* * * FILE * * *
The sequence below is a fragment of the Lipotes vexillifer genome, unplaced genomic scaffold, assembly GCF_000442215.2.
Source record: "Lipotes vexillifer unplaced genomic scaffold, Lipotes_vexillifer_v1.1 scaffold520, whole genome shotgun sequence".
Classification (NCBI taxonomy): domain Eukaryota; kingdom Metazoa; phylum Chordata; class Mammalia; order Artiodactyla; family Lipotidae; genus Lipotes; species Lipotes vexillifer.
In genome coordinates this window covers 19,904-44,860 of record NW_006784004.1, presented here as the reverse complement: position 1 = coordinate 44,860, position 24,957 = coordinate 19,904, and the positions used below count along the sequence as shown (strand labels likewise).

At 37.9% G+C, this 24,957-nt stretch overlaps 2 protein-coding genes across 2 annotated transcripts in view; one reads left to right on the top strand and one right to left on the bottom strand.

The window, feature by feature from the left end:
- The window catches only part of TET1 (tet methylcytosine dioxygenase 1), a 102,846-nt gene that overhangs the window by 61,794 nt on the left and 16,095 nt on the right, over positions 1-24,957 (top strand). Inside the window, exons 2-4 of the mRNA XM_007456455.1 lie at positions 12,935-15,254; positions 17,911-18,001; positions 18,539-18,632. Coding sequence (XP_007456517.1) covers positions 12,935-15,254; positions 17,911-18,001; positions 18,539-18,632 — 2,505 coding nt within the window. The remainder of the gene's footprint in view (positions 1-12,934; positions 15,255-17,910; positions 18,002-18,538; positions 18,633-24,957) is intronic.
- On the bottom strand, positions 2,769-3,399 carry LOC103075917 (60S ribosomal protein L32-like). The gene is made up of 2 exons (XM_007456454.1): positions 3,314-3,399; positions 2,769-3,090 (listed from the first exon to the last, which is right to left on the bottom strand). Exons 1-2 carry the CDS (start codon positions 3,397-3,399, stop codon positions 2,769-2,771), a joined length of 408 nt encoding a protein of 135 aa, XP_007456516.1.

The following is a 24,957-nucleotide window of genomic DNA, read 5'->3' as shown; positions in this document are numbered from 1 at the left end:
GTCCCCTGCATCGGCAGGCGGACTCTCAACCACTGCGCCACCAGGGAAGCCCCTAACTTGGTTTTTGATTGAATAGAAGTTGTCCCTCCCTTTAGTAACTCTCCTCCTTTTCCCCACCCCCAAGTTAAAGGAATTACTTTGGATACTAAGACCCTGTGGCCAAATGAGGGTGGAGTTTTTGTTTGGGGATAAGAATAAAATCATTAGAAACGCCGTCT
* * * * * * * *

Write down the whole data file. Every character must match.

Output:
The sequence below is a fragment of the Lipotes vexillifer genome, unplaced genomic scaffold, assembly GCF_000442215.2.
Source record: "Lipotes vexillifer unplaced genomic scaffold, Lipotes_vexillifer_v1.1 scaffold520, whole genome shotgun sequence".
Classification (NCBI taxonomy): domain Eukaryota; kingdom Metazoa; phylum Chordata; class Mammalia; order Artiodactyla; family Lipotidae; genus Lipotes; species Lipotes vexillifer.
In genome coordinates this window covers 19,904-44,860 of record NW_006784004.1, presented here as the reverse complement: position 1 = coordinate 44,860, position 24,957 = coordinate 19,904, and the positions used below count along the sequence as shown (strand labels likewise).

At 37.9% G+C, this 24,957-nt stretch overlaps 2 protein-coding genes across 2 annotated transcripts in view; one reads left to right on the top strand and one right to left on the bottom strand.

The window, feature by feature from the left end:
- The window catches only part of TET1 (tet methylcytosine dioxygenase 1), a 102,846-nt gene that overhangs the window by 61,794 nt on the left and 16,095 nt on the right, over positions 1-24,957 (top strand). Inside the window, exons 2-4 of the mRNA XM_007456455.1 lie at positions 12,935-15,254; positions 17,911-18,001; positions 18,539-18,632. Coding sequence (XP_007456517.1) covers positions 12,935-15,254; positions 17,911-18,001; positions 18,539-18,632 — 2,505 coding nt within the window. The remainder of the gene's footprint in view (positions 1-12,934; positions 15,255-17,910; positions 18,002-18,538; positions 18,633-24,957) is intronic.
- On the bottom strand, positions 2,769-3,399 carry LOC103075917 (60S ribosomal protein L32-like). The gene is made up of 2 exons (XM_007456454.1): positions 3,314-3,399; positions 2,769-3,090 (listed from the first exon to the last, which is right to left on the bottom strand). Exons 1-2 carry the CDS (start codon positions 3,397-3,399, stop codon positions 2,769-2,771), a joined length of 408 nt encoding a protein of 135 aa, XP_007456516.1.

The following is a 24,957-nucleotide window of genomic DNA, read 5'->3' as shown; positions in this document are numbered from 1 at the left end:
GTCCCCTGCATCGGCAGGCGGACTCTCAACCACTGCGCCACCAGGGAAGCCCCTAACTTGGTTTTTGATTGAATAGAAGTTGTCCCTCCCTTTAGTAACTCTCCTCCTTTTCCCCACCCCCAAGTTAAAGGAATTACTTTGGATACTAAGACCCTGTGGCCAAATGAGGGTGGAGTTTTTGTTTGGGGATAAGAATAAAATCATTAGAAACGCCGTCT